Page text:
Specialized Lock Types
Most threading systems include some special kinds of locks. The POSIX thread API contains one that is particularly useful: read-write locks. You typically end up implementing something like this yourself if you don't get one from your standard APIs.
Read-write locks are designed for the situation in which some tasks can be performed in parallel, but others can't. Reading and writing to a complex data structure is a typical example, hence the name.
Consider a structure like a balanced tree. Any number of threads can simultaneously read values from the tree; however, inserting or removing a node may result in some readers following dangling pointers.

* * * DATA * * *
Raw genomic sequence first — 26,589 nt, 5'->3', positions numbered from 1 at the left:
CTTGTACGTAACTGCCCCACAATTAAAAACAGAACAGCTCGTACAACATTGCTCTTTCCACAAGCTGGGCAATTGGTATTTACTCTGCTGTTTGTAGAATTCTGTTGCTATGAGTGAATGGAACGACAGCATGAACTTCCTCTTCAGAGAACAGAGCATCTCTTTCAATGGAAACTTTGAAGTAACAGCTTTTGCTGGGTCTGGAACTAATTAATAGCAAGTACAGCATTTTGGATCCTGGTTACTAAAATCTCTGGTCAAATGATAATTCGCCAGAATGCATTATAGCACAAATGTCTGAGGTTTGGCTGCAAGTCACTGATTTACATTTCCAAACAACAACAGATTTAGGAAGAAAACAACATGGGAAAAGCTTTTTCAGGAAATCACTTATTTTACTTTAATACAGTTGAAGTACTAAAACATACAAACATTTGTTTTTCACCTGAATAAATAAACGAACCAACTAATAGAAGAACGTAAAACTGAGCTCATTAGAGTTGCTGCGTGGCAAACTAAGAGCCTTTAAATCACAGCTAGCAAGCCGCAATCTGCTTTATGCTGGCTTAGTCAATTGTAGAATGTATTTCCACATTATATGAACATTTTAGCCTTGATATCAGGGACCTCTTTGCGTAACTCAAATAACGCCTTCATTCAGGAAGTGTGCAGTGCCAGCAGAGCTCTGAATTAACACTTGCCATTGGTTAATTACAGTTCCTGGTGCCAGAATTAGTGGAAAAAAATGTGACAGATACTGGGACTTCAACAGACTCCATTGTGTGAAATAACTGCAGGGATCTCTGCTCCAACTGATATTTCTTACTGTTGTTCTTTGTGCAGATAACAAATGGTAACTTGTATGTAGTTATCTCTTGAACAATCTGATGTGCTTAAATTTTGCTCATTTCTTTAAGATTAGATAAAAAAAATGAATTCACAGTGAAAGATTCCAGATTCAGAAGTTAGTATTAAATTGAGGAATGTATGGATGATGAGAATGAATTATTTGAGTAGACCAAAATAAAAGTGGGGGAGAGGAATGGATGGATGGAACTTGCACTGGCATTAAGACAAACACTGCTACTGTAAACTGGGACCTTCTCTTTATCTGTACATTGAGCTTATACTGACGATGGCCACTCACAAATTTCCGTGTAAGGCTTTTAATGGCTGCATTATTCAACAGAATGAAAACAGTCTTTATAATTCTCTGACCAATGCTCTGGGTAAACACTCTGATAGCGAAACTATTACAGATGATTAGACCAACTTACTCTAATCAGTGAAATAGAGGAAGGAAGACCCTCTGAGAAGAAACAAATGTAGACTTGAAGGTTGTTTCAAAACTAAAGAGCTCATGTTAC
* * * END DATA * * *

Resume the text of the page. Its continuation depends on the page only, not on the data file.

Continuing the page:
Read-write locks are designed to address this issue. When you acquire the lock, you do so as either a reader or a writer. Any number of readers can hold the lock at the same time, but only one writer. If a writer holds the lock, no reader can.
These locks are typically designed to be very fast in read mode, which is sometimes called shared mode (in the Win32 API, for example). If you have a resource that supports multiple readers but only one writer, a read-write lock will give you a performance advantage versus using a mutex and only allowing one reader or one writer. Because the API version is typically heavily optimized, it's also likely to be much faster than rolling your own.